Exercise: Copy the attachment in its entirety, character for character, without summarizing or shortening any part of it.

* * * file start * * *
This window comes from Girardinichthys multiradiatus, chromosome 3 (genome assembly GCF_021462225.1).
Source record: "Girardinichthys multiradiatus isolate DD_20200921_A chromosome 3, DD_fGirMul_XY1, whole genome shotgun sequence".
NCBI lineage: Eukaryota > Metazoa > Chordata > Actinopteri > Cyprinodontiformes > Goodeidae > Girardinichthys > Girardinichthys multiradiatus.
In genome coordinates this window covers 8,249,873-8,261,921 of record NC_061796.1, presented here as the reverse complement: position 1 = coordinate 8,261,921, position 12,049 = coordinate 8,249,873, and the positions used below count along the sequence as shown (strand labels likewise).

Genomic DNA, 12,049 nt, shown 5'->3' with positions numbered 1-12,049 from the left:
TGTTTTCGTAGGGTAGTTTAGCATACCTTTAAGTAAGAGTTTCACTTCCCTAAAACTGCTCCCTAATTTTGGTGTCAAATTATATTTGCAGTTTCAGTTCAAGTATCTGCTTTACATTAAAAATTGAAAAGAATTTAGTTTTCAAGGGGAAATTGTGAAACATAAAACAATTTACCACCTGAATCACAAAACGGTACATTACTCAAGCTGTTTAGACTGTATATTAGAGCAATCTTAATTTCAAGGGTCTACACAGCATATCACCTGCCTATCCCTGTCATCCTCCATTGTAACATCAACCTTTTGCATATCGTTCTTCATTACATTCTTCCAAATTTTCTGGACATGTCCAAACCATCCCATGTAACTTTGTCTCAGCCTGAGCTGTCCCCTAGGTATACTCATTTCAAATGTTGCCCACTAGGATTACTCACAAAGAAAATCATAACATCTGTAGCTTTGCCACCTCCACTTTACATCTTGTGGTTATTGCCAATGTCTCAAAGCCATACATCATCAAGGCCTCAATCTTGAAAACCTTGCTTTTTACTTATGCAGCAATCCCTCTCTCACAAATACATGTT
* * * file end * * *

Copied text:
This window comes from Girardinichthys multiradiatus, chromosome 3 (genome assembly GCF_021462225.1).
Source record: "Girardinichthys multiradiatus isolate DD_20200921_A chromosome 3, DD_fGirMul_XY1, whole genome shotgun sequence".
NCBI lineage: Eukaryota > Metazoa > Chordata > Actinopteri > Cyprinodontiformes > Goodeidae > Girardinichthys > Girardinichthys multiradiatus.
In genome coordinates this window covers 8,249,873-8,261,921 of record NC_061796.1, presented here as the reverse complement: position 1 = coordinate 8,261,921, position 12,049 = coordinate 8,249,873, and the positions used below count along the sequence as shown (strand labels likewise).

Genomic DNA, 12,049 nt, shown 5'->3' with positions numbered 1-12,049 from the left:
TGTTTTCGTAGGGTAGTTTAGCATACCTTTAAGTAAGAGTTTCACTTCCCTAAAACTGCTCCCTAATTTTGGTGTCAAATTATATTTGCAGTTTCAGTTCAAGTATCTGCTTTACATTAAAAATTGAAAAGAATTTAGTTTTCAAGGGGAAATTGTGAAACATAAAACAATTTACCACCTGAATCACAAAACGGTACATTACTCAAGCTGTTTAGACTGTATATTAGAGCAATCTTAATTTCAAGGGTCTACACAGCATATCACCTGCCTATCCCTGTCATCCTCCATTGTAACATCAACCTTTTGCATATCGTTCTTCATTACATTCTTCCAAATTTTCTGGACATGTCCAAACCATCCCATGTAACTTTGTCTCAGCCTGAGCTGTCCCCTAGGTATACTCATTTCAAATGTTGCCCACTAGGATTACTCACAAAGAAAATCATAACATCTGTAGCTTTGCCACCTCCACTTTACATCTTGTGGTTATTGCCAATGTCTCAAAGCCATACATCATCAAGGCCTCAATCTTGAAAACCTTGCTTTTTACTTATGCAGCAATCCCTCTCTCACAAATACATGTT